Star Struck — Or Simply Grateful?

Believe me when I say that I am typically not one to follow the lives of famous people or to buy magazines about Hollywood stars. I do, however, take notice of and an interest in people who exemplify the best in us, who quietly model admirable qualities, who are honorable, and/or who seek to inspire us to be better and more compassionate people than we often are.

If you have read my book, Please Write, you know that on rare occasions, I have been known to write handwritten letters of appreciation to people who I feel are true treasures in this world. Deciding who to write to is based on my own values and criteria, of course. I have only written to those who have deeply touched or impressed me in some way. All have dedicated their lives to making this world a more joyful, beautiful, loving, caring place. Each have used their unique talents to lift us up, give us joy or a sense of hope.

There have only been three people to whom I have written such letters. Not because there were not many others who have impressed me, but because, I can procrastinate like anyone else and there must be an alignment between inspiration, time, materials at hand and having possession of a stamp. Apparently, this has been a rare occurrence over many decades of life.

Here are the three people that I have written to. It is an odd trio to be sure, but their common qualities are passion for their craft and a “joie de vivre” you don’t see in most people. And they were able to sustain these qualities over a lifetime. My hat is off to all of them. I feel grateful for their generosity in reading my letters, but also for the fact that all of them responded to my letter in one way or another. Such generosity on their parts, and I thank them.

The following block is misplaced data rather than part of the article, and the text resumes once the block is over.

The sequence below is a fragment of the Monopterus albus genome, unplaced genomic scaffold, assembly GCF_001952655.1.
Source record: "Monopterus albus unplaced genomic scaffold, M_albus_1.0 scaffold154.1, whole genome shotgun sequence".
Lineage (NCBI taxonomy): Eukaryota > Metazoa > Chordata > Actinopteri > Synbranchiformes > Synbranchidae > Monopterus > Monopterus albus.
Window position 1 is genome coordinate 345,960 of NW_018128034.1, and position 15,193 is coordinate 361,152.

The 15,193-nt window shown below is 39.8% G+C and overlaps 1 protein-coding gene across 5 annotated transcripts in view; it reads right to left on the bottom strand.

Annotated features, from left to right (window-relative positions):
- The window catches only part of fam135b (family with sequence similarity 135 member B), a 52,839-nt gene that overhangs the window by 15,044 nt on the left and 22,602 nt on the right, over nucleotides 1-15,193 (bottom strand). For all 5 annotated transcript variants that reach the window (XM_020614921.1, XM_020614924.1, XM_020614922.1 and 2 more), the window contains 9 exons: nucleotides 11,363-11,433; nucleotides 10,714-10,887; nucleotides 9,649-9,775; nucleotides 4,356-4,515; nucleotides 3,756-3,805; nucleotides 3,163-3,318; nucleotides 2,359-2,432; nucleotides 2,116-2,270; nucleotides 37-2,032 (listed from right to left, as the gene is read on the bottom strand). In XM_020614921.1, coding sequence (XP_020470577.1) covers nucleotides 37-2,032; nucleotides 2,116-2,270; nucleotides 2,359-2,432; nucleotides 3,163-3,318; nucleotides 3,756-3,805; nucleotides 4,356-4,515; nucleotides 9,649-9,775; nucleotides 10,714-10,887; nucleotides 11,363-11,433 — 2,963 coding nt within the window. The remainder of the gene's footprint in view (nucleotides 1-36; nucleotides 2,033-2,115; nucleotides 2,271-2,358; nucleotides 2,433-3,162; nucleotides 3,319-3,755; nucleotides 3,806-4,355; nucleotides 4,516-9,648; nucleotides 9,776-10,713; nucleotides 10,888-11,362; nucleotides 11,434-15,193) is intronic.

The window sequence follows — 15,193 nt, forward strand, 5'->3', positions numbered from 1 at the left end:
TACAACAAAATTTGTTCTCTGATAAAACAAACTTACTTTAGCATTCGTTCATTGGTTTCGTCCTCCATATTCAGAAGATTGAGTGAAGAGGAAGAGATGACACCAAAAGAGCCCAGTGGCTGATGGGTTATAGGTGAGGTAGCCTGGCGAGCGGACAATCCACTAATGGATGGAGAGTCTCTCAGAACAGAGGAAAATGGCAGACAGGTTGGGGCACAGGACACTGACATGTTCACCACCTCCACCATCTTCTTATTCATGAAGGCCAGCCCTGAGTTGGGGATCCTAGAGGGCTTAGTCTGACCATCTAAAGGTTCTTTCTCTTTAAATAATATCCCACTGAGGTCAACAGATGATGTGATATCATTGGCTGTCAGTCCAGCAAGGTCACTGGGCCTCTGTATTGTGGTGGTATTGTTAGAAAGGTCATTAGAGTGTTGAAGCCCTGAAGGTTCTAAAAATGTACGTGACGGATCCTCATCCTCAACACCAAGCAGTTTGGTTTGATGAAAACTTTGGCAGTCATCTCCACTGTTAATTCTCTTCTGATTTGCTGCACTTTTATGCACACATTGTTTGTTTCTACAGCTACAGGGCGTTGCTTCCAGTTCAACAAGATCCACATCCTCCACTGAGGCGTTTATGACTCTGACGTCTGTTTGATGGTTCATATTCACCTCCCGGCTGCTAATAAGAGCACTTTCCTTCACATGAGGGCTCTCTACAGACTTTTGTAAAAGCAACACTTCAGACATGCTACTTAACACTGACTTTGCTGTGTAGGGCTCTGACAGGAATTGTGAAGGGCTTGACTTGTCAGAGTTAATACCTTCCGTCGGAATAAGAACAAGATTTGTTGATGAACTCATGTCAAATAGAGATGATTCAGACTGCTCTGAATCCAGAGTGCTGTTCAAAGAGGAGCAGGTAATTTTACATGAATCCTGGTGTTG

Fred Rogers – As I wrote in my book, I had often made fun of Fred Rogers as a teenager and young adult. He seemed ultra corny and sugary sweet, and I was a cynical teenager to whom he appeared to be some kind of joke. But I would later come to my senses and see his unique value in the world. It was not until I had children of my own that his magic became evident to me. Watching his shows with my kids, I began to see the important values and messages he was trying to impart in a world where too often, we belittle gentleness, kindness, and joyful wonder. Mr. Rogers embodied many fine qualities I admired, and I was so grateful he could be a role model for children as an antidote to the increasingly harsh, unkind, and crude things they were often exposed to.

One day, I decided uncharacteristically, to write my first letter to a famous person. I told Mr. Rogers how grateful I was for the life work he had chosen to do, for being the wonderful role model he was, and for bringing so much joy into the homes of children, including my own. I popped the note into the mail and forgot about it.

A month or two later, I was thrilled to receive an envelope from Fred Rogers in my mailbox. Inside were two letters — a wonderful, signed letter for me, and another for my daughter. He also included several postcards of the puppet characters from his show for my daughter. He thanked me for valuing the work they were doing on Mr. Rogers’ Neighborhood and affirmed my role as a mother.

When I read his letter, I knew that I had made the right decision to write to him. There was a clear sense of gratitude in his words back to me. Even Mr. Rogers needed to have his life work affirmed and appreciated by others once in a while, though I am certain he received thousands of letters like mine. Childrens’ television is just not the same without him and, I believe, there will never be anyone quite like him ever again.  That is quite an amazing legacy to leave behind.